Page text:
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An Open Letter to Niki Boon
It is not with a light heart that I have come to write this letter. It is the result of a genuine
suffering that the people close to me and I have been experiencing because of you.
As you must already know, in 2006 I started my photographic series, “La Famille” (The
Family), documenting my family of eight’s everyday life in rural France.
My pictures have since been repeatedly published and exhibited all over the world.
I am represented in various galleries and my work is also part of the permanent collection of the
French Museum of Photography.
I discovered your work a few months ago when you contacted me to tell me about your
interest in my photographs. You then contacted my wife to express your enthusiasm about our
family lifestyle, which resembled yours: home-schooled siblings, raised in the open and without
I immediately noticed the uncanny resemblance between our two photographic works, but did not
wish to devote my energy in sharing my growing unease.
I resolved to forget about you.
But in recent weeks, it became impossible to ignore your photographs: web articles,
publications, photo contests…
You became overly present in the photographic world and it has become difficult to escape this
overflow, even more when we evolve in the same networks.
Forcibly faced with your pictures, I have come to this sad conclusion: they are an obvious
plagiarism of my work.
Inspiration is natural, you would say, even flattering. Absolutely, when it is indeed limited to
inspiration. In your case, it goes far beyond that:
• An uncanny resemblance between our pictures, when yours were published after mine's.
Here are some examples, some could not be precisely dated but the models age leaves no
doubt as to the fact that yours are more recent.
Alain Laboile – 12/09/2012
Niki Boon – 2014
Alain Laboile – 03/16/2012
Alain Laboile – 05/24/2014
Niki Boon – 2016
Niki Boon – 06/25/2015
Alain Laboile – 04/13/2015
Alain Laboile – 07/19/2010
A very similar post-production and black and white processing of the pictures
Similitude in the subject (our children's wild lifestyle) and the settings (children using
tractor tubes as floating devices, playing on the swing and the hammock, playing with the
wheelbarrow, the mud, the water jet, animal's skulls and other insects and small creatures)
all of it treated in the same artistic style.
A very similar artist statement, with paraphrased bits of mine (as seen on the portfolios
published on the LensCulture website – lensculture.com).
Alain Laboile's artist statement on LensCulture
Niki Boon's artist statement on LensCulture
We do not pretend to have a monopoly over that lifestyle, but, when you had a thousand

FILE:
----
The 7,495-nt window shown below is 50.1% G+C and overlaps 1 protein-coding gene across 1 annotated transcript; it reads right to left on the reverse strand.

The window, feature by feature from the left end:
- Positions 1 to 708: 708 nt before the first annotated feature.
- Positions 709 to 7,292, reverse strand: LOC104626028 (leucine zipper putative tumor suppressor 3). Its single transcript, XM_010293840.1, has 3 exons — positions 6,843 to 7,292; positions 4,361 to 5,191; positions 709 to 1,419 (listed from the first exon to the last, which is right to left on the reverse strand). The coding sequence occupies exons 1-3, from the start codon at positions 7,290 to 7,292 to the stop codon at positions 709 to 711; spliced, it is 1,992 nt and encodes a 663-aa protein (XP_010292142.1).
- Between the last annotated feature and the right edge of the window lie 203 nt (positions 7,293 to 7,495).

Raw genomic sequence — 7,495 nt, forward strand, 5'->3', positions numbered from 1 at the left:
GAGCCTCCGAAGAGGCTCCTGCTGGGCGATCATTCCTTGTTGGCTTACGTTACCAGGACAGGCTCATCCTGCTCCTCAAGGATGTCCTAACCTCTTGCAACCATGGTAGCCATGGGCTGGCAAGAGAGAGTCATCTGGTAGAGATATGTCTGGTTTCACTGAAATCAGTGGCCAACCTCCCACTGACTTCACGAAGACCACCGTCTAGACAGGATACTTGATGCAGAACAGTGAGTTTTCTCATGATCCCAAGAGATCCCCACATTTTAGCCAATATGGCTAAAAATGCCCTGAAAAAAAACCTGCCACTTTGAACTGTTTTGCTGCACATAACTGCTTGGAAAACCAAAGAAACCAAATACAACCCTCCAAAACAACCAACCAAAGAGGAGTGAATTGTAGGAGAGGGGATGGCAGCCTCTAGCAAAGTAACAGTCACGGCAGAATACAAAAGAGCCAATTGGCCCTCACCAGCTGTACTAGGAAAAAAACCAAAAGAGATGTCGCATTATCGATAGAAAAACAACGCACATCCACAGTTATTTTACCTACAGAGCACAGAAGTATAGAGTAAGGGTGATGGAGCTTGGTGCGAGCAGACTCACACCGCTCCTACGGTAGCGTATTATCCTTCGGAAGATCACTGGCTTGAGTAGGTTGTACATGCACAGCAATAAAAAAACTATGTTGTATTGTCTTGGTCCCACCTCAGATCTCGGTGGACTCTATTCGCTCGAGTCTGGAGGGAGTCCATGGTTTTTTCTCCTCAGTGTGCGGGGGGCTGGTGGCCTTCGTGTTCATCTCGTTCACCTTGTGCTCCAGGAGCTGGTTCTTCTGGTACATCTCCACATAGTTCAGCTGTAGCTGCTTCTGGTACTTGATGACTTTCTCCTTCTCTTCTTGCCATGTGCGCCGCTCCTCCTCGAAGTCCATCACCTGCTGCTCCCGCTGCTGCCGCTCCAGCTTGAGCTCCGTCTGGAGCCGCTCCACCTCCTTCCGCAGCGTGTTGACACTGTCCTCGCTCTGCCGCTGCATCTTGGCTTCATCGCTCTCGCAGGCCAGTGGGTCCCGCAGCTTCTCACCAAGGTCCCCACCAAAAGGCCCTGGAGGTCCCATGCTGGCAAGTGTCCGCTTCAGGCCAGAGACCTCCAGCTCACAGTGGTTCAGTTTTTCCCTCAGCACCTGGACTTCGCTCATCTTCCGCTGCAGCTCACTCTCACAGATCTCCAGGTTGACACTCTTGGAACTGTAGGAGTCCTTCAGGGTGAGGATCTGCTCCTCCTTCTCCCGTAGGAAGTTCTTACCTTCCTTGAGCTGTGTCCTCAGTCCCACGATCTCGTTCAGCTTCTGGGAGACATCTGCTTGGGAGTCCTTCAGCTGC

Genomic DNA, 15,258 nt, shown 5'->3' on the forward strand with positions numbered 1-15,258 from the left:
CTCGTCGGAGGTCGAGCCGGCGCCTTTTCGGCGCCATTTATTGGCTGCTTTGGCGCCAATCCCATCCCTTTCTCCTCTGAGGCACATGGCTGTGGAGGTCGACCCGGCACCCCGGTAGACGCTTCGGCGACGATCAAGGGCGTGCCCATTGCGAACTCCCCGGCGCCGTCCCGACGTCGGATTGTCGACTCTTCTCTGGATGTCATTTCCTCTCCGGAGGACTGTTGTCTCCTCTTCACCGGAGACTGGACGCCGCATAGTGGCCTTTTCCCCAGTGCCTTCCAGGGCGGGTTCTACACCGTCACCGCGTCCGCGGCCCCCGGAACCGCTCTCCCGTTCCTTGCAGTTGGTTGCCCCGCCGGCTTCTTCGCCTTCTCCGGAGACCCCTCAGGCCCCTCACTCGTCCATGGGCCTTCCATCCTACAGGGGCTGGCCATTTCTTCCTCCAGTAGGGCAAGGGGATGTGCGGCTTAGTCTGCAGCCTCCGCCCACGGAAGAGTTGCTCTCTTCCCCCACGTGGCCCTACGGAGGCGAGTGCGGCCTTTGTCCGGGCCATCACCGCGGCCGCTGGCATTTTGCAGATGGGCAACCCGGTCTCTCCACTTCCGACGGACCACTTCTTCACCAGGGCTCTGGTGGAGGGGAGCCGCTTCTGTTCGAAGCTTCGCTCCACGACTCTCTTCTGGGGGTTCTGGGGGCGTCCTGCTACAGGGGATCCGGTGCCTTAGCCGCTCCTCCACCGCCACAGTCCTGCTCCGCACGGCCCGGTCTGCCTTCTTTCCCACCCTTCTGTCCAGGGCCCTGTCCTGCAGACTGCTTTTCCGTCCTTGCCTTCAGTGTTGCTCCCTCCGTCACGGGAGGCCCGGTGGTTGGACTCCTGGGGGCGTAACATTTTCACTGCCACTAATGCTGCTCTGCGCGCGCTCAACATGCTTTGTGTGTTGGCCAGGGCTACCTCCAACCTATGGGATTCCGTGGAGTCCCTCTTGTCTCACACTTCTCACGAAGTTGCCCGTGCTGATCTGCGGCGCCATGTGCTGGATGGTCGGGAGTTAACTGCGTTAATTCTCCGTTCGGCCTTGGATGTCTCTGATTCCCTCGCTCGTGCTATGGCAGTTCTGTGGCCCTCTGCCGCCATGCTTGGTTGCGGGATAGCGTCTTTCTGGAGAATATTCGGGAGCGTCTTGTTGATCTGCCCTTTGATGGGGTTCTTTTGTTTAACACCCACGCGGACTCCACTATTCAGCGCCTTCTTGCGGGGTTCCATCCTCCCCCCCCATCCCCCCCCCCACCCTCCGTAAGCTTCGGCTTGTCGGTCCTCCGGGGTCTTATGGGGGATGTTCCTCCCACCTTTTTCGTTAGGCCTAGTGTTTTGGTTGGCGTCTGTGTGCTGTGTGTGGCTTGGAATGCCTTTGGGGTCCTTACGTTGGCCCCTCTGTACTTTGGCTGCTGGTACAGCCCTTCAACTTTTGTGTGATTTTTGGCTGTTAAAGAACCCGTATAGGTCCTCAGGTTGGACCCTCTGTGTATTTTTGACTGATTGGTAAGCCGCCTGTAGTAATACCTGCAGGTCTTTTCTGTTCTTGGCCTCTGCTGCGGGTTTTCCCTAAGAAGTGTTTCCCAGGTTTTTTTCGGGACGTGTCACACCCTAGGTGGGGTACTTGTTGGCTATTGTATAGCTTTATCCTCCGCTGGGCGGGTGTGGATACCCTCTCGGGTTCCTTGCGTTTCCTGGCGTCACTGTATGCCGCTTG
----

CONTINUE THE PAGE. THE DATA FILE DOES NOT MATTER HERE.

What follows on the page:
ways to shoot your universe, you deliberately chose to reproduce mine.
You systematically gloss over me in interviews where you are asked about your influences: the
readers usually do it for you.
As such, I would like to remind you of the definition of plagiarism:
“Plagiarism is a moral, civil or commercial misconduct punishable by law that consists in copying
an author or using the work of an artist without citing him or telling so. It also consists in deriving
inspiration from a model that you do not name, either on purpose or by negligence. It is often
considered as immaterial theft.”1
1 “Plagiarism” as defined on Wikipedia (translated from french) – http://fr.wikipedia.org/wiki/Plagiat
This is an unacceptable situation for me, it is unfair, even detrimental:
• I feel flouted, stripped of my artistic work
• It confuses the audience, they sometimes have trouble distinguishing between our pictures
• It trivializes my work
• It restricts my creative impulse as I now dread to see my works reproduced
• I am overwhelmed by the references to your work: mentions on Facebook, emails, articles
about you that people share with me to warn me about your plagiarism
You have a beautiful subject, find your own way to treat it, your own shots, your own
compositions, use your own words: create your own style.
Be an author and photographer, not the interpret of the work of others.
To this date, this letter is not part of any legal action. It only aims at re-establishing the truth
about the origin of the work with which you try so dishonestly to win-over the photographic world.
You were a commercial photographer specialized in family coverage, so you had the mastery of
By relying on my photographic work, which you obviously knew, you have usurped my style and
copied my pictures, obnoxiously borrowed the terms of my artist statement and used them as your